“By the end, I was pretty much in a wheelchair. I didn’t have any breath, so it was hard to sing. You can hear that on there. The vocals don’t have the power I used to have, but I did my best. I was determined to do it. Maybe the vocals are not as powerful or as deep as they used to be, but there’s a lot of urgency in them. I’m pushing myself to even get a note to come out. The last vocal I did was ‘Nobody Moves Me Like You Do’, and it was really hard to just get anything to come out of my throat.”

    Walter Trout 02 by Jeff KatzeditedPhoto by Jeff KatzIn sharing how has the transplant has affected Trout in being able to prepare for the tour, he said, “There’s a little bit of apprehension. I’m going to make my return to the stage on the 15th of June at the Royal Albert Hall in London. It’s a Lead Belly festival, and I’ll be on the bill along with Van Morrison and Eric Burdon. They have another big name that they haven’t announced yet. I’m going to fly over there, and that’s going to be my return to the stage. I’m going to play with a great, young British guitar player named Lawrence Jones. I’m going to come out and play with him and his band. I played on his first album, and he’s a really great friend of mine. Mike Zito produced Lawrence’s first album, and I played on it. So I’m going to go do some tunes with Lawrence and his band on this festival. 

    “I’m a little apprehensive since I haven’t been on stage in so long. Am I going to be ok? I know I’m going to be ok, but there’s always that little voice in the back of your head that goes, ‘Am I going to walk out on stage and start weeping like a baby?’ I think it’s going to be really emotional for sure. I’ll get through the tunes then probably walk off the stage and have a nervous breakdown. ‘My God, I did it! I can still do it.’”

    Here’s what Walter said about what fans can expect for the rest of the tour:

    “We have a brand new bass player who is just awesome, and he’s taken the musical level of the band up a notch. This guy has played with everybody from Steve Winwood to Slash to Branford Marsalis. He can play anything. We’ve been rehearsing with him, and right now, we’ve gone back through my old catalog. We’ve pulled out some tunes we haven’t done in a long time, even a couple we’ve never done live. We’re going to go back and try to do a bit of a different show, and we’re also doing tunes off of “Blues Came Calling,” which we’ve never done live. I think the band is killin’ right now. I think it’s the best it’s ever been.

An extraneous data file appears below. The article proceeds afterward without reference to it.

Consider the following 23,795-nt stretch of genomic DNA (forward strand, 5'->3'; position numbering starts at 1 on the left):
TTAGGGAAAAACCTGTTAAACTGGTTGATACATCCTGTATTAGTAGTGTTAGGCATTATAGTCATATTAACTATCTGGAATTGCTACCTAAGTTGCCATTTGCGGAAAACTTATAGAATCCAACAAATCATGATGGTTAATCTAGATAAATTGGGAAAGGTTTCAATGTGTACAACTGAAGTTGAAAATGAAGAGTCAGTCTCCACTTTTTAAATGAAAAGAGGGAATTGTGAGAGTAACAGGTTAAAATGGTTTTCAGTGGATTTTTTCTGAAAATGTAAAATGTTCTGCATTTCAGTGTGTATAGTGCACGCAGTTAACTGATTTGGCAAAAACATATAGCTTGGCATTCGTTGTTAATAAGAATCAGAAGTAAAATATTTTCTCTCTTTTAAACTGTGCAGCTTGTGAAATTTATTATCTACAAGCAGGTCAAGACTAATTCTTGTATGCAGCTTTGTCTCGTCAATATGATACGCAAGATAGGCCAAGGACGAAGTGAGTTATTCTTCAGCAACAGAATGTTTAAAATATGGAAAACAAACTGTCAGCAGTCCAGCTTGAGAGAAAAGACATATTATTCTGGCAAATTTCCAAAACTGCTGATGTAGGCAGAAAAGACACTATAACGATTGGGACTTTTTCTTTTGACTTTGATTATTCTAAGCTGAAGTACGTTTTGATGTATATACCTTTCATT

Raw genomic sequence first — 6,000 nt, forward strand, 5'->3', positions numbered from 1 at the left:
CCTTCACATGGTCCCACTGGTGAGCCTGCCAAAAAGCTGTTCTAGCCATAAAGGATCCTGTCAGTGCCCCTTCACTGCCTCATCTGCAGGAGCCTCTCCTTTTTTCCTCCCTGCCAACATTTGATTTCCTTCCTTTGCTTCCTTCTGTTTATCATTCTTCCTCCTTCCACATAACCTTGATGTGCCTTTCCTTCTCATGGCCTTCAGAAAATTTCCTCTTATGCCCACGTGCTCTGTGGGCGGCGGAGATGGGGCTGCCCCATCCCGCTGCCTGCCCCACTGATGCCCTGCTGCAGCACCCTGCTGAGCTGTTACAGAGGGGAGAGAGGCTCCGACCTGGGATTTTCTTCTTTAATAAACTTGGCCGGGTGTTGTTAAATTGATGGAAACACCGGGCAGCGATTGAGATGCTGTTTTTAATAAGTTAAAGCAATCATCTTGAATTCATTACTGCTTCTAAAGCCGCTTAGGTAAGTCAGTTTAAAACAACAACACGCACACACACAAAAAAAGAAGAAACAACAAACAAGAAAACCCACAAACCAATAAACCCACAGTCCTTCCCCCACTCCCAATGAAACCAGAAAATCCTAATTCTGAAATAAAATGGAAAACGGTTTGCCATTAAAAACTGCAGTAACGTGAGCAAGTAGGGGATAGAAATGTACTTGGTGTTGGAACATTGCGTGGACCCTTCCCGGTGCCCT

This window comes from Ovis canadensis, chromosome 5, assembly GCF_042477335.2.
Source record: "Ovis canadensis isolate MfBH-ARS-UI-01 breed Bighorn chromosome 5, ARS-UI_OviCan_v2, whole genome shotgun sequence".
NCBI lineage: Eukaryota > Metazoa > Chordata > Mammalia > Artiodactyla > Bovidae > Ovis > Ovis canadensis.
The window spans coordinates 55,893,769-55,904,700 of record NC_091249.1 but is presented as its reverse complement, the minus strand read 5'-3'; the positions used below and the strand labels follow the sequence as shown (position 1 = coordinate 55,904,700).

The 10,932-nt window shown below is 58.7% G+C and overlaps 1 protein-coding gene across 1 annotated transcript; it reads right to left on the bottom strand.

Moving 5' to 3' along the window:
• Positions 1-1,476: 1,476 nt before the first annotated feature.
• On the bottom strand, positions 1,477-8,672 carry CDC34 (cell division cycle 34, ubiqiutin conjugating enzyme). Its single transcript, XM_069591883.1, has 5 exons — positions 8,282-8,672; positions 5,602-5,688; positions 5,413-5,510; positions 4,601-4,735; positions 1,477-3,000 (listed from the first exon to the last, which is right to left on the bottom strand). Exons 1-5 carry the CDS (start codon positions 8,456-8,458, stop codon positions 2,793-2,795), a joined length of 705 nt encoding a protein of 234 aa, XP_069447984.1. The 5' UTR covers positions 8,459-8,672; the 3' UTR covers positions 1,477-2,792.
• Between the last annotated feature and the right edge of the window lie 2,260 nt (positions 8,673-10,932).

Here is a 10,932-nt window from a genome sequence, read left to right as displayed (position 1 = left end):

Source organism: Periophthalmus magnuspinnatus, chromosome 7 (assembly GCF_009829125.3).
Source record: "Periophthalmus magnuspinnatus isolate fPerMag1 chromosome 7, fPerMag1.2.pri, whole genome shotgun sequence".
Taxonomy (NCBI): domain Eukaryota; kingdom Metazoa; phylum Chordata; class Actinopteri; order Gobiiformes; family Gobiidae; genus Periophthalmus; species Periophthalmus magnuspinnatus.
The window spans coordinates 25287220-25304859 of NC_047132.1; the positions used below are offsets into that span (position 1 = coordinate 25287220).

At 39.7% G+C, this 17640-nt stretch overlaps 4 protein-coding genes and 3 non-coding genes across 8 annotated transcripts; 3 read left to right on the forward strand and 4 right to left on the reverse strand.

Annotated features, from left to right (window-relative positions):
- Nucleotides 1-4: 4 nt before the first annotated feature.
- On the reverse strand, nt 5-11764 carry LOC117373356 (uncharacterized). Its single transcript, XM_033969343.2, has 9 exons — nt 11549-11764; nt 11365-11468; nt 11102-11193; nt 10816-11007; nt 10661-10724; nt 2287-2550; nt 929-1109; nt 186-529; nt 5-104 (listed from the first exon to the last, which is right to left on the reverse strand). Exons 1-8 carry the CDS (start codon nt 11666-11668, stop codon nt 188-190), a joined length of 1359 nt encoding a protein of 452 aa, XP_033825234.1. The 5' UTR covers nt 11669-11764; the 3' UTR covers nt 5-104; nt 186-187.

“Like I said, I’m sort of a reborn musician in many ways, and one of them is that I don’t have problems with my hands and theWalter Trout 03 by Jeff KatzeditedPhoto by Jeff Katz muscles in my arms that I had. I’m working out with weights, and I’m riding a recumbent bike. I’ve put on fifty pounds since the transplant, and I feel great. I have some off days. I have days I get up and have dizzy spells, but they say it takes at least a year to get back to normal after a transplant. I’m at nine months, and I’m kickin’ ass.”

    Three years ago when I interviewed Walter, I asked him this question and this was your answer:

    "As we were wrapping up our chat, I asked Walter how he wished to be remembered when he goes to that great blues gig in the sky."

    Your response was, “I would hope they look back and go, ‘He was a dedicated artist who tried to say something with his art. Whether he succeeded or not, that is up to interpretation. That’s a guy who devoted his life to being an artist and was serious about it and also, helped a lot of young people get going.’ I have a lot of young guitar players that I mentor and that means a lot to me. 

    "Of course, I would want my wife and my kids to look back and say, ‘He was a good husband and a good father.’ That’s incredibly important and probably the most important- three kids! But as far as how the world would see me, a guy who just gave everything he could have to try to be the best artist he could be.”

    I asked him if there was anything he would change about that answer.

    “I couldn’t say that any better. I would also like to be remembered as a man who was devoted to his family.  One who realized that the art is ultimately important, and the family is ultimately important. Those are the two things that keep me going in my life. I have to say there was a time when I was close to death that I would tell my wife, ‘I’m ready to go. This hurts too bad.’ And she would say, ‘No, you have to stick around. You leaving is not an option. You need to be here for me and for our kids.’ At that point, I really decided to fight. There was a time I said to her, ‘If I’m never able to play guitar again, I’ll be sad, but I’ll be okay as long as I can still be your husband and be a father to our kids.’ My family is the most important.”

    You can keep up with Walter, his tour and his work at www.waltertrout.com and look for his tour dates here.